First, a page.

Back-to-School Stress Busters

Help Children Set Goals

By Erin Ramsey

Do you know what you’re children are wishing for this school year?

I recently asked my daughter about her goals for school, and she said she wished she were better at grammar. I suggested that could be a goal she wants to set for herself. She thought that since her brain didn’t naturally comprehend grammar that it would be a wish. I explained that is how achieving goals works. It doesn’t have to be a wish; it is in her control.

Adults have a tremendous impact on how the school year begins. I decided to begin this school year full of possibilities.

Yes, the beginning of a new school year can be stressful for both children and adults with new schedules, teachers, expectations and friends. However, the beginning of the school year can also be a wonderful opportunity for a fresh start. We can choose to focus on reacting to stress or we can choose to respond by setting goals and taking on challenges. We can take a step back and think about how to approach the year in a proactive manner so our families can chart a course of challenging, fun and meaningful experiences.

So, keep this in mind:

Life is full of stresses and challenges. Children who are willing to take on challenges (instead of avoiding them or simply coping with them) do better in school and in life.

When we take a moment to reflect and proactively decide the direction we want to go, we are using executive function skills. These skills include inhibitory control (not going on automatic); focus; cognitive flexibility (thinking in new ways and shifting based on demands); and working memory (referring to previous experiences and using the knowledge to our benefit). There are many different types or stresses, and causes of stress, your child could be experiencing any one of them during their younger years, for example learn here on What is episodic acute stress? Along with other different types of stresses, and their possible treatment methods.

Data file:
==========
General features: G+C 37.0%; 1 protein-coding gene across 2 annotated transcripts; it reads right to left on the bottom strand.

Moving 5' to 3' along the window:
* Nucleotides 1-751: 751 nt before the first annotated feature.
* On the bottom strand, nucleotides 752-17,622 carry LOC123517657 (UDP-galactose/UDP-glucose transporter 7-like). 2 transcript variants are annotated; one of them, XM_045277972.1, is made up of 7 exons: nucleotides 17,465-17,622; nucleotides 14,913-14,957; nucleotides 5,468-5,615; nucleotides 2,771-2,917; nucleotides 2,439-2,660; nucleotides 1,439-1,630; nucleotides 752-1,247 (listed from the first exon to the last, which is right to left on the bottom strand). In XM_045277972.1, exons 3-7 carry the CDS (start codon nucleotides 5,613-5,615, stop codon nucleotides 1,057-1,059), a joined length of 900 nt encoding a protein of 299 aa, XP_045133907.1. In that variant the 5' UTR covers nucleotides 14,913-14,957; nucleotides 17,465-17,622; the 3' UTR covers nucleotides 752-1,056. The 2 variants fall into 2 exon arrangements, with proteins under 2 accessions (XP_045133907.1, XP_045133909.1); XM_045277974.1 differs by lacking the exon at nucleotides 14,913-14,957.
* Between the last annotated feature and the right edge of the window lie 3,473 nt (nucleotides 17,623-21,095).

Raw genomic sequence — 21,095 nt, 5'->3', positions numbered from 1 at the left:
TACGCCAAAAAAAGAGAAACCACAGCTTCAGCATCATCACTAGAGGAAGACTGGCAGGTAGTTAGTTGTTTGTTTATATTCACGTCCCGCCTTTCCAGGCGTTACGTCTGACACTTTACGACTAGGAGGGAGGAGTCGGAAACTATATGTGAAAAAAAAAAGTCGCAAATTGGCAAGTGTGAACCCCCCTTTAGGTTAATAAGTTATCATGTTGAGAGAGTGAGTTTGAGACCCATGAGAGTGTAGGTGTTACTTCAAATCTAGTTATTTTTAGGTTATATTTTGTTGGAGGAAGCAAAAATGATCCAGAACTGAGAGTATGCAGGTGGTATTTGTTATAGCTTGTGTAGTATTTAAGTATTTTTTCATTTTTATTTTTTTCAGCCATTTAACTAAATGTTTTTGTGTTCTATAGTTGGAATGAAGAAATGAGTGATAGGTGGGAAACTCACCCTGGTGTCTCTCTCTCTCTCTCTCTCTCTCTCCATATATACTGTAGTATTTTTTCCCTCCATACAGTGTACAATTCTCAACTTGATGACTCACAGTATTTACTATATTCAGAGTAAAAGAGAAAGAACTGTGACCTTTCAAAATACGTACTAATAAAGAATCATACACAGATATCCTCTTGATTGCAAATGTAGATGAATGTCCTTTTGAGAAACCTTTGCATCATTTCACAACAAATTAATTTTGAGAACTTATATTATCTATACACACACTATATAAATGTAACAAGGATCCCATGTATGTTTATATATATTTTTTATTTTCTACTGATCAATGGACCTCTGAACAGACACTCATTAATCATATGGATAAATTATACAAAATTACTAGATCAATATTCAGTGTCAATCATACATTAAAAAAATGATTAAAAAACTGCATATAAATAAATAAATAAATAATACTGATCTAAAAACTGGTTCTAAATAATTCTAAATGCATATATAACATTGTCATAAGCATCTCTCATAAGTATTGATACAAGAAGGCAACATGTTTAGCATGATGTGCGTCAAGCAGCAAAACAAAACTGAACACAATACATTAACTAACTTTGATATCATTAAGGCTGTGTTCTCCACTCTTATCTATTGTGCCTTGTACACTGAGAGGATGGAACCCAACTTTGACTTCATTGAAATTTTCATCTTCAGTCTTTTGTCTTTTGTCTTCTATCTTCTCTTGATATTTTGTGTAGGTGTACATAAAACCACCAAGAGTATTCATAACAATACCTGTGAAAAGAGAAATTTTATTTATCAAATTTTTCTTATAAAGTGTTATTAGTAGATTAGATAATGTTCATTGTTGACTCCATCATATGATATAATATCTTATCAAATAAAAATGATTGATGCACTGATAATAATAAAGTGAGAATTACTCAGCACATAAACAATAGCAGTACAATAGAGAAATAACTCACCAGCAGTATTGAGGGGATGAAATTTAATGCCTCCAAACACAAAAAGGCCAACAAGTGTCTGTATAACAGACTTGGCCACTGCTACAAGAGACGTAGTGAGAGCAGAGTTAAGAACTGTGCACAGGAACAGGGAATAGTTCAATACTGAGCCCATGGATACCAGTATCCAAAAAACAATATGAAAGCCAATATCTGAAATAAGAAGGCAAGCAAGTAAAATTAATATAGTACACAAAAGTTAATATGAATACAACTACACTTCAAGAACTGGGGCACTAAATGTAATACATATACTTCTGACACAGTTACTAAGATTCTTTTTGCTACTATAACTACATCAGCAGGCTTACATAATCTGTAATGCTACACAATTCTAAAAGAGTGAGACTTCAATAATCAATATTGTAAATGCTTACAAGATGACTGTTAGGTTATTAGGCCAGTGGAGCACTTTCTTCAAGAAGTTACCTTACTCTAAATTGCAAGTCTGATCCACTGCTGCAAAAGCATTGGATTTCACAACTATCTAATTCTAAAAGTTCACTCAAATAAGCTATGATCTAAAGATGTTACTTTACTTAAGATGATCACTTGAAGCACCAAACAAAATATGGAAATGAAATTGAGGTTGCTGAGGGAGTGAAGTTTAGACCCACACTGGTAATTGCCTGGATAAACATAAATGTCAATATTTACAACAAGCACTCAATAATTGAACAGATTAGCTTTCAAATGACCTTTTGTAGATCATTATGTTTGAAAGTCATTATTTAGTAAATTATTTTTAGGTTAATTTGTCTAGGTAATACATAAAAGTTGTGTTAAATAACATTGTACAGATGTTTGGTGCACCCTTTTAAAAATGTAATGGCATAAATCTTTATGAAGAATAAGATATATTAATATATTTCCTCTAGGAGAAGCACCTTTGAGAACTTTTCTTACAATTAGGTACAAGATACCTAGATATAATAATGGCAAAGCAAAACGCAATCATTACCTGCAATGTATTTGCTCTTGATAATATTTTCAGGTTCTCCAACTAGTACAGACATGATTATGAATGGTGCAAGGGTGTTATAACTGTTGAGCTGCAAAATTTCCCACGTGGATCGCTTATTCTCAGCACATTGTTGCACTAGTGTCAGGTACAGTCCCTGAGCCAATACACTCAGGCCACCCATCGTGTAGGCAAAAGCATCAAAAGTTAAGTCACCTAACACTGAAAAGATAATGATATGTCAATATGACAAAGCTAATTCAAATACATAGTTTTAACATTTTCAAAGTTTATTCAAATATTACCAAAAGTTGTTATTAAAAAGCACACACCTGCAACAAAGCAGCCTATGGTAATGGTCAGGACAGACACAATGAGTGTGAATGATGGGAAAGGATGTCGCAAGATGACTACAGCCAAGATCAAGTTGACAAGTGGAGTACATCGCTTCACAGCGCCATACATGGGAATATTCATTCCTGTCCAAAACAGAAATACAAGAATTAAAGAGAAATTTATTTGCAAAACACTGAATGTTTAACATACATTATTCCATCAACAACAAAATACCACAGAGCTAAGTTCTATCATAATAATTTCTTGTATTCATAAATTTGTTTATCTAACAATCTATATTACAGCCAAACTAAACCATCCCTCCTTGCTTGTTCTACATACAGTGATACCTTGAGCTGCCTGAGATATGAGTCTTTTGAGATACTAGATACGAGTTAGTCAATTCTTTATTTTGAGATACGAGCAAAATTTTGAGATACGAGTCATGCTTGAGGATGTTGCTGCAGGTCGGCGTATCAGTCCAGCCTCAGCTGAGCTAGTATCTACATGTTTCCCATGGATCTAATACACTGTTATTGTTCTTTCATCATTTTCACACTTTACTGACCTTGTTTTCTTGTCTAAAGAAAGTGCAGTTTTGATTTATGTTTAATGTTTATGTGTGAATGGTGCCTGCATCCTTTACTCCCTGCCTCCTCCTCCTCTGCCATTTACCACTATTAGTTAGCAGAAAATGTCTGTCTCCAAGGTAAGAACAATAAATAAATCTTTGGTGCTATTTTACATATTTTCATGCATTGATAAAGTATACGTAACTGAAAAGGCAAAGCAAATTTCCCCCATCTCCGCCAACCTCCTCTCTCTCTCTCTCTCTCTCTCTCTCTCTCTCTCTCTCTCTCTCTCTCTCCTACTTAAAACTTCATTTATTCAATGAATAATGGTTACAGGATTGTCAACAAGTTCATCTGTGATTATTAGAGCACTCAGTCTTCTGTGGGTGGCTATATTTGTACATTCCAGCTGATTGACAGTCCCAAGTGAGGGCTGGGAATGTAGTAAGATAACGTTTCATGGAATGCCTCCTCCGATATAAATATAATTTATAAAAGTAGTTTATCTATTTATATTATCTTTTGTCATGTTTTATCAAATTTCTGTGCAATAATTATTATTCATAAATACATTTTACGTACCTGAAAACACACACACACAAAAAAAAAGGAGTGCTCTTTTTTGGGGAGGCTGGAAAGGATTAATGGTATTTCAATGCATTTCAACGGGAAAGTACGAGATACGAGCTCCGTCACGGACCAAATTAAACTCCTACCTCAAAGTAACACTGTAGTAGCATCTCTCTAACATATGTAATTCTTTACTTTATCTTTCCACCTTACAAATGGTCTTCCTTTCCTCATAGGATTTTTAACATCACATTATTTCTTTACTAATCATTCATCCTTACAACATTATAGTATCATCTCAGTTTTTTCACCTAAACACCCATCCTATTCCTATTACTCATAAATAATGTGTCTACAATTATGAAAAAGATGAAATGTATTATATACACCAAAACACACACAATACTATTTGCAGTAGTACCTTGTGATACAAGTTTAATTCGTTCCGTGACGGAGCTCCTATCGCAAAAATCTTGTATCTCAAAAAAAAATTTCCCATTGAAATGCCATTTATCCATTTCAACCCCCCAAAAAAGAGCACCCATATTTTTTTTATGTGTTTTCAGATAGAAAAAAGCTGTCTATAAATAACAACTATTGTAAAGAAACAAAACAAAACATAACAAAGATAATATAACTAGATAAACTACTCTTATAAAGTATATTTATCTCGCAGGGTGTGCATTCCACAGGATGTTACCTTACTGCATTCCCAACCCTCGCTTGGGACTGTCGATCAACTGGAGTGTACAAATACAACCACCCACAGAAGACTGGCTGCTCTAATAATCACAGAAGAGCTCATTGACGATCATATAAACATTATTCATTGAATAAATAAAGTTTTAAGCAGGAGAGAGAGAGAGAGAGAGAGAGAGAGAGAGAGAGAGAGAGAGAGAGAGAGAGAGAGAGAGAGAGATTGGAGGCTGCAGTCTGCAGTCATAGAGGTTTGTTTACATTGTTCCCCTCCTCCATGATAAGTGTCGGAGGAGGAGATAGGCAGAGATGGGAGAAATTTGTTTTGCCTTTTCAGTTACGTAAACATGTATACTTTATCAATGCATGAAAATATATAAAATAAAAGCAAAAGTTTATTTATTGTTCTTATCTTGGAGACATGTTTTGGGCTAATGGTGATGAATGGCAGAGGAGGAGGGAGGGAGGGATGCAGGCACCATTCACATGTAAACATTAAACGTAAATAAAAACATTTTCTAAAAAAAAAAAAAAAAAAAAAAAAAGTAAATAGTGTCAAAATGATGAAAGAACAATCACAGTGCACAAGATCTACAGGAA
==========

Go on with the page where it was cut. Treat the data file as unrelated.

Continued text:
Don’t we all want the children we love to proactively decide how to embark upon new opportunities and not just learn to cope? Learning to take on challenges is an important part of that and of success in school and in life.

Adults can promote taking on challenges by:

  • Building on Interests: Talk with your child about their hopes and dreams for the year. Share your hopes and dreams for yourself. When we take the time to think about what we would like to learn and what we are interested in exploring, we are increasing motivation and curiosity which are key to life-long learning.
  • Goals: Help your child set goals for him or herself. Make sure you let your child choose some of their own goals, not just what you want for them. They don’t have to only be related to school. Learning to set meaningful goals is a driving force behind the promotion of life skills. You may need to have several conversations about what goals are. In the case of my daughter’s grammar wish, we talked about how she could create steps and strategies to improve her understanding of grammar. I explained that is how achieving goals works. The conversation helped me understand how she was thinking—a wonderful perspective for me and a good opportunity to get to know her better.
  • Action: Make a list of goals together and break the goals down into action steps. Include timelines and check-in dates. Together you can help each other be accountable.
  • Relationships: Create a team to help each other achieve your personal goals. Children need trusting and supportive adults to help them do things that are hard.
  • Growth Mindset: Carol Dweck, a researcher from Stanford University, has found that children who are praised for effort and strategies rather than personality and intelligence are more likely to have a “growth mindset.” Those that have a growth mindset believe that their abilities are something they can change and improve. On the other hand, those with a fixed mindset are less likely to take on challenges and believe that they are born either dumb or smart and they can’t change it. Focus on praising efforts and strategies, not personality or intelligence. Children who are praised for their effort (“you tried so hard”) or their strategies (“you figured out how to put on your sock by yourself”), develop a growth mindset,where they see their abilities and intelligence as something that can be changed. Children who hold a growth mindset are more likely to try really hard in the face of challenges.

I hope you will take some time to think about what goals you would like to set for yourself and talk with the children in your life about their goals. Happy new school year!